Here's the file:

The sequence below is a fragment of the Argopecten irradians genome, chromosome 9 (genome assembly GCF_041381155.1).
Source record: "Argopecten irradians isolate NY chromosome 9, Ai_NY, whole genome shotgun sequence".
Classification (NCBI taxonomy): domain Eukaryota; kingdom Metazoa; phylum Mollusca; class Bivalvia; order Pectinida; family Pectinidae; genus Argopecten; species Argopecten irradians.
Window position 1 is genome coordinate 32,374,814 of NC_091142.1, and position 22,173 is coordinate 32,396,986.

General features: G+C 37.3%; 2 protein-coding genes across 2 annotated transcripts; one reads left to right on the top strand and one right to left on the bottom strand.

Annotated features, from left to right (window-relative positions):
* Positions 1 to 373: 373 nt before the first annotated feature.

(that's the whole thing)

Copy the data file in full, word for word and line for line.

The sequence below is a fragment of the Argopecten irradians genome, chromosome 9 (genome assembly GCF_041381155.1).
Source record: "Argopecten irradians isolate NY chromosome 9, Ai_NY, whole genome shotgun sequence".
Classification (NCBI taxonomy): domain Eukaryota; kingdom Metazoa; phylum Mollusca; class Bivalvia; order Pectinida; family Pectinidae; genus Argopecten; species Argopecten irradians.
Window position 1 is genome coordinate 32,374,814 of NC_091142.1, and position 22,173 is coordinate 32,396,986.

General features: G+C 37.3%; 2 protein-coding genes across 2 annotated transcripts; one reads left to right on the top strand and one right to left on the bottom strand.

Annotated features, from left to right (window-relative positions):
* Positions 1 to 373: 373 nt before the first annotated feature.